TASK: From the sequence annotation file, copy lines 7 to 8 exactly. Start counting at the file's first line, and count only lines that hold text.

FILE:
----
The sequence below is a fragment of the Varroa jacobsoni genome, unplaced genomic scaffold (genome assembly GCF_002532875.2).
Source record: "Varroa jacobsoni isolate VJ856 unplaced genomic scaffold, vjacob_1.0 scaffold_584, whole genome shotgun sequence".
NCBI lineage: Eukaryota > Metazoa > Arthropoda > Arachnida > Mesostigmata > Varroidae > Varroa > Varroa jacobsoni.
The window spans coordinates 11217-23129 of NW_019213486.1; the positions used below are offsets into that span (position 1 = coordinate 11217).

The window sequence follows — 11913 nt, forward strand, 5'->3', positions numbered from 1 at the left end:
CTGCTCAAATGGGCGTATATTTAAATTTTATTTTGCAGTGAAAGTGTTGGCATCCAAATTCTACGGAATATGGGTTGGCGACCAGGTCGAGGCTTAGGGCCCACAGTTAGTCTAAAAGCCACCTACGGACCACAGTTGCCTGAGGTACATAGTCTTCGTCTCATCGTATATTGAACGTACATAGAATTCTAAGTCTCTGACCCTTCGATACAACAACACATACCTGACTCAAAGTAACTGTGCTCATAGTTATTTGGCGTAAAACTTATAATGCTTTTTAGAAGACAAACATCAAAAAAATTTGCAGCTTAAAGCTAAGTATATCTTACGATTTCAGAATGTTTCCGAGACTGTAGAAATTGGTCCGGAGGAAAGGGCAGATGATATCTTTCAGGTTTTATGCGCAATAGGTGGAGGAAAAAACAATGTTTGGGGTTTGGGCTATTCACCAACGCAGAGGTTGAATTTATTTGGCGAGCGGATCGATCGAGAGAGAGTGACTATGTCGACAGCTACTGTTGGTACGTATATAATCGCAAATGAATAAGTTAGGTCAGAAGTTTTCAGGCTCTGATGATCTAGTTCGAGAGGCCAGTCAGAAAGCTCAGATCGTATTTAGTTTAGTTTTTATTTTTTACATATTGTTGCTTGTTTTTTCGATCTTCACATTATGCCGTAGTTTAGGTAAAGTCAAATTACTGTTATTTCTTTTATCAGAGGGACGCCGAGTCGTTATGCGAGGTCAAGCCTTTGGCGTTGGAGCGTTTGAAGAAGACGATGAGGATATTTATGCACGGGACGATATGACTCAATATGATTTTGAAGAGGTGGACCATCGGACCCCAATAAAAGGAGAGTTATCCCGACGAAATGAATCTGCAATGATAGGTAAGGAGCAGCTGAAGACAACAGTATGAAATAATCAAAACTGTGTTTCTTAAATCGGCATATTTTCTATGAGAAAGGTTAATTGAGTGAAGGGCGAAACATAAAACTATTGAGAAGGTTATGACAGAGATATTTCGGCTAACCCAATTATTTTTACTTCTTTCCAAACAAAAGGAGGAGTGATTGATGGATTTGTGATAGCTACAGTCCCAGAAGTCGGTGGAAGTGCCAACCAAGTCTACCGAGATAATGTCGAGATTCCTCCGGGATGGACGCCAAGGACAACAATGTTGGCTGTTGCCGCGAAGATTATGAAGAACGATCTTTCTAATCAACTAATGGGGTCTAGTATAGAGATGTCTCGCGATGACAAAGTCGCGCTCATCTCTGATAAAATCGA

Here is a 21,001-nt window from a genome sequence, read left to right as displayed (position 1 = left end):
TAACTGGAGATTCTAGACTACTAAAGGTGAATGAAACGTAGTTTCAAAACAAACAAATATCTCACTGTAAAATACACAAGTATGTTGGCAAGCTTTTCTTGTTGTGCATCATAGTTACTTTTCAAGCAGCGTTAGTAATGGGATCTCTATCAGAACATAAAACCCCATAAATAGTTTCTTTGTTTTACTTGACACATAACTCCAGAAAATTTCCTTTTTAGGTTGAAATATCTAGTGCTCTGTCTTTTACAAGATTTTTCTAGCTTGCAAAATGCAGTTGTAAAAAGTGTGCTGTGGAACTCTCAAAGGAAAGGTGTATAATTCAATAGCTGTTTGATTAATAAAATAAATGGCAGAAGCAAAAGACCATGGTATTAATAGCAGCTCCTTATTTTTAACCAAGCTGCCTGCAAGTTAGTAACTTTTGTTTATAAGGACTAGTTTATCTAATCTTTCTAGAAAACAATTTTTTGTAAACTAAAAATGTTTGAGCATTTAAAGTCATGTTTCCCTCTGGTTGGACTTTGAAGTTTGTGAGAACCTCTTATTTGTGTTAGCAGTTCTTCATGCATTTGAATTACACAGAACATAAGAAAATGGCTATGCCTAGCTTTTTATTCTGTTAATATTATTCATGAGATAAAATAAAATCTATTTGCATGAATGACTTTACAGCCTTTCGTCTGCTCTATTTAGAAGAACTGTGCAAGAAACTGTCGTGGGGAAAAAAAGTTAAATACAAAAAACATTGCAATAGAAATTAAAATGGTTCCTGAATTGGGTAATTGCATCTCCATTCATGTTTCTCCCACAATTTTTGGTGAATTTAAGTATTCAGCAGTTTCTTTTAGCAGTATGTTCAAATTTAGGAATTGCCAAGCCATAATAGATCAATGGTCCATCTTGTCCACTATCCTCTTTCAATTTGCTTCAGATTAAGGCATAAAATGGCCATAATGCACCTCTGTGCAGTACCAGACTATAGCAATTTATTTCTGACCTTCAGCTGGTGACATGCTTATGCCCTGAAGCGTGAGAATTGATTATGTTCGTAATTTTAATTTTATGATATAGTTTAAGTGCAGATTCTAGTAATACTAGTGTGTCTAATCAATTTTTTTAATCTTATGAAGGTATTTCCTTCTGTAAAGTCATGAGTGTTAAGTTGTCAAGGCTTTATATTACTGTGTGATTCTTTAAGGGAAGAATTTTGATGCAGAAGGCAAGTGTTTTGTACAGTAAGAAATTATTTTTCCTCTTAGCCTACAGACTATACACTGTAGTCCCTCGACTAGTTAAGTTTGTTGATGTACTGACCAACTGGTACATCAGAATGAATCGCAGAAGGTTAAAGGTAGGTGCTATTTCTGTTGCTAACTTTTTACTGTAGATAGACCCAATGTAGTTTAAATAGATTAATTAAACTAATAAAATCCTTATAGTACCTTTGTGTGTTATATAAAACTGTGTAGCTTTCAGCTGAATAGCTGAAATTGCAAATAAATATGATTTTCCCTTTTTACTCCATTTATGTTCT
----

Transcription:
Here is a 21,001-nt window from a genome sequence, read left to right as displayed (position 1 = left end):
TAACTGGAGATTCTAGACTACTAAAGGTGAATGAAACGTAGTTTCAAAACAAACAAATATCTCACTGTAAAATACACAAGTATGTTGGCAAGCTTTTCTTGTTGTGCATCATAGTTACTTTTCAAGCAGCGTTAGTAATGGGATCTCTATCAGAACATAAAACCCCATAAATAGTTTCTTTGTTTTACTTGACACATAACTCCAGAAAATTTCCTTTTTAGGTTGAAATATCTAGTGCTCTGTCTTTTACAAGATTTTTCTAGCTTGCAAAATGCAGTTGTAAAAAGTGTGCTGTGGAACTCTCAAAGGAAAGGTGTATAATTCAATAGCTGTTTGATTAATAAAATAAATGGCAGAAGCAAAAGACCATGGTATTAATAGCAGCTCCTTATTTTTAACCAAGCTGCCTGCAAGTTAGTAACTTTTGTTTATAAGGACTAGTTTATCTAATCTTTCTAGAAAACAATTTTTTGTAAACTAAAAATGTTTGAGCATTTAAAGTCATGTTTCCCTCTGGTTGGACTTTGAAGTTTGTGAGAACCTCTTATTTGTGTTAGCAGTTCTTCATGCATTTGAATTACACAGAACATAAGAAAATGGCTATGCCTAGCTTTTTATTCTGTTAATATTATTCATGAGATAAAATAAAATCTATTTGCATGAATGACTTTACAGCCTTTCGTCTGCTCTATTTAGAAGAACTGTGCAAGAAACTGTCGTGGGGAAAAAAAGTTAAATACAAAAAACATTGCAATAGAAATTAAAATGGTTCCTGAATTGGGTAATTGCATCTCCATTCATGTTTCTCCCACAATTTTTGGTGAATTTAAGTATTCAGCAGTTTCTTTTAGCAGTATGTTCAAATTTAGGAATTGCCAAGCCATAATAGATCAATGGTCCATCTTGTCCACTATCCTCTTTCAATTTGCTTCAGATTAAGGCATAAAATGGCCATAATGCACCTCTGTGCAGTACCAGACTATAGCAATTTATTTCTGACCTTCAGCTGGTGACATGCTTATGCCCTGAAGCGTGAGAATTGATTATGTTCGTAATTTTAATTTTATGATATAGTTTAAGTGCAGATTCTAGTAATACTAGTGTGTCTAATCAATTTTTTTAATCTTATGAAGGTATTTCCTTCTGTAAAGTCATGAGTGTTAAGTTGTCAAGGCTTTATATTACTGTGTGATTCTTTAAGGGAAGAATTTTGATGCAGAAGGCAAGTGTTTTGTACAGTAAGAAATTATTTTTCCTCTTAGCCTACAGACTATACACTGTAGTCCCTCGACTAGTTAAGTTTGTTGATGTACTGACCAACTGGTACATCAGAATGAATCGCAGAAGGTTAAAGGTAGGTGCTATTTCTGTTGCTAACTTTTTACTGTAGATAGACCCAATGTAGTTTAAATAGATTAATTAAACTAATAAAATCCTTATAGTACCTTTGTGTGTTATATAAAACTGTGTAGCTTTCAGCTGAATAGCTGAAATTGCAAATAAATATGATTTTCCCTTTTTACTCCATTTATGTTCT